Carry on, doctor

Tobias Smollett

Jeremy Lewis <em>Jonathan Cape, 340pp, £20</em>

ISBN 0224061518

Interest declared: Jeremy Lewis's grandfather, Edgar, a high sheriff and justice of the peace in the 1920s, and my great-grandfather, Wyndham, a farmer and a butcher, were brothers. The family seat was a red-brick Edwardian villa in the shabby South Wales mining borough of Bedwas. I was raised there, and in the attics there was an abandoned laboratory that I used for my Frankenstein films. The laboratory, many decades previously, had belonged to Jeremy's father, a distinguished urologist who decorated his mantelpiece, Lewis recalls in this book, with souvenir bladder stones, "like Maltesers with the chocolate sucked off".

Medical horror stories might be the inspiration for this rollicking biography; Tobias Smollett (1721-71), as well as being a writer, was a ship's surgeon back in the days when "amputation was the universal panacea". Born near Glasgow, the youngest son of a local worthy (high sheriff of Dunbarton and a justice of the peace), Smollett trained from his early teens to be a doctor, "a manual job, akin to hairdressing". He was apprenticed to William Sterling in 1736 and became expert in "the use of the obstetrical hook"; Smollett also chopped off "gangrenous limbs and syphilitic chancres" and was a virtuoso when it came to administering the enema pump, particularly on the high seas during a gale.

Smollett's novels, boisterous, loose, episodic picaresques with heroes called Roderick Random, Peregrine Pickle or Humphry Clinker, celebrate this 18th-century world, portrayed here as half horror story and half Carry On. There are plenty of jokes in the novels about putting laxatives in the brandy, having to wring the urine out of your wig because a chamber pot has been tipped over your head, or contracting diarrhoea so badly that you are taken "to the brink of the grave". Cripples trip over and hunchbacks are laughed at. The books are prose equivalents of Hogarth's and Rowlandson's graphic satires - and what Lewis produces here is a glorious, semi-fictional portrait of Augustan London, an evocation drawn from contemporary plays and pamphlets, memoirs and historical research, replete with "bottle-nosed hunting squires, sea dogs with wooden legs and a profusion of saucy wenches". If only Sid James, Kenneth Williams and Barbara Windsor could have made a film of it.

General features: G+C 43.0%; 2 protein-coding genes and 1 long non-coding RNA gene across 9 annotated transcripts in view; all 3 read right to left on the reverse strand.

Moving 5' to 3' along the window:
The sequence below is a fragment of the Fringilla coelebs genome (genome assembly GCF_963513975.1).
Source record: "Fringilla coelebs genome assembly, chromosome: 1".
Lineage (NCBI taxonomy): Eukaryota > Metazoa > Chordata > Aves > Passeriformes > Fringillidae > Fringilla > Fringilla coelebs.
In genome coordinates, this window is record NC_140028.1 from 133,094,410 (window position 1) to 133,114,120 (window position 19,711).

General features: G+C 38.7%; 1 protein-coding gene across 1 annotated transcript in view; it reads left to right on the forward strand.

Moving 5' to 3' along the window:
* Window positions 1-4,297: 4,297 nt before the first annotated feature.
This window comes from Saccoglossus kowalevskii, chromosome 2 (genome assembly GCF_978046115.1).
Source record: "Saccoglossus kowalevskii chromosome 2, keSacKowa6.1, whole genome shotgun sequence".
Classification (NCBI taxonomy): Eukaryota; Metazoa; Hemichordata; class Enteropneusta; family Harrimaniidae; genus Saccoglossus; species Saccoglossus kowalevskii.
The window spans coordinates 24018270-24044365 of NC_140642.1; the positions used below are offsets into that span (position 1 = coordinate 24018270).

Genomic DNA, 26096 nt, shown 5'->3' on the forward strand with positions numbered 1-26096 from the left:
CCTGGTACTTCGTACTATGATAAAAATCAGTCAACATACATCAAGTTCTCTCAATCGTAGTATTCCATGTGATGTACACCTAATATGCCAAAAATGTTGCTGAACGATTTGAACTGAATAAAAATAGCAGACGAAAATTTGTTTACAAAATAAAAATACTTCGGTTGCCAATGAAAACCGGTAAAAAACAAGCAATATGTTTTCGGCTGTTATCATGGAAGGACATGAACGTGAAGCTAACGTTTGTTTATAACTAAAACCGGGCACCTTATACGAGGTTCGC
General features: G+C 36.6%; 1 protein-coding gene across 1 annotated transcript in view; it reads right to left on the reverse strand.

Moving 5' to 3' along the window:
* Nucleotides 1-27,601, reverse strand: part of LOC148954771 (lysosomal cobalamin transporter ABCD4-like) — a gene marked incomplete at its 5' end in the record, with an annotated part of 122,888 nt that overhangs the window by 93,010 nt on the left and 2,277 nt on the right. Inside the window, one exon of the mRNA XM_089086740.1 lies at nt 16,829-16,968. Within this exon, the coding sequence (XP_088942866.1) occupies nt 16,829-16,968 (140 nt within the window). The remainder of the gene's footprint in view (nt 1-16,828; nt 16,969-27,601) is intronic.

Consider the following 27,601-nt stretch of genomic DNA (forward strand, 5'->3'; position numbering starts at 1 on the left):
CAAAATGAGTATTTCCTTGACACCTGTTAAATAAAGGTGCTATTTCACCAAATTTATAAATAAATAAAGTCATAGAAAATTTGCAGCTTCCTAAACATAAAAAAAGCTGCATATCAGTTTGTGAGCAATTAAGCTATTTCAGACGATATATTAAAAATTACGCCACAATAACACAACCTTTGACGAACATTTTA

"Quite how Smollett made his way to London we shall never know," confesses Lewis. No matter - one way or another, our hero made his way past highway- men and herds of cattle to the capital's "stinking alleys, dark gloomy courts and suffocating yards". Having qualified as a doctor (a task no more onerous than asking St Andrews University to post you a certificate), he signed on as a surgeon's mate on board HMS Chichester, which guarded the cargoes of slaves destined for the American colonies. Lewis's descriptions of 18th-century naval life are as enthralling as the Maturin-Aubrey yarns of Patrick O'Brian. There are the pirates, the smugglers, the press-gangs; the incompetence of the elderly admirals; the brutality - the sailors suffered "flagellation, stripes, shackles, court martials", not to mention having to face death and maiming from the enemy: the French and the Spanish. The misery of shipboard life is richly conveyed.

In Jamaica, Smollett met his wife, Anne Lassells, but domestic details are scarce. (When she joined him in London remains a mystery.) Instead, we are told of Smollett's failure, back in England and on dry land, to get started as a playwright, and his immersion in Grub Street, with its indigent hacks and parsimonious publishers. Lewis gives us a tumultuous account of London's theatres and coffee houses, newspaper offices and law courts. For instance, we meet James Quin, an actor "who was once charged with murder after stabbing a fellow actor in the eye with his cane during a quarrel over a wig", and we learn about a drama called The Golden Rump, which dealt with George II's flatulence and piles - provoking the Lord Chamberlain and censorship to be brought in.

Smollett thrived in this ferment - crowds stormed on stage to show their disapproval during performances at Drury Lane. He became "the quintessential man of letters, combining the writing of fiction with work as a publisher's editor, an anthologist, a pamphleteer, an historian, a translator, and a pioneering and influential magazine editor".

Smollett translated Cervantes (though he claimed to be "a mere piddler in the Spanish language") and wrote encyclopaedias as well as a bestselling, 2,600-page history of England. Worried about money; hating lawyers (who, "to perplex the truth, browbeat the evidence, puzzle the judge and mislead the jury" - Smollett was once sentenced to three months in prison for libel); swift to take offence and avenge insults; hating foreigners ("slovenly, slothful and unconscionable cheats") but loving foreign travel, Smollett was as contrary and fascinating as any modern man.

He died in Livorno, aged 50. This biography is a loving rite of resurrection.

Roger Lewis is the author of Charles Hawtrey (1914-88): the man who was Private Widdle (Faber & Faber)

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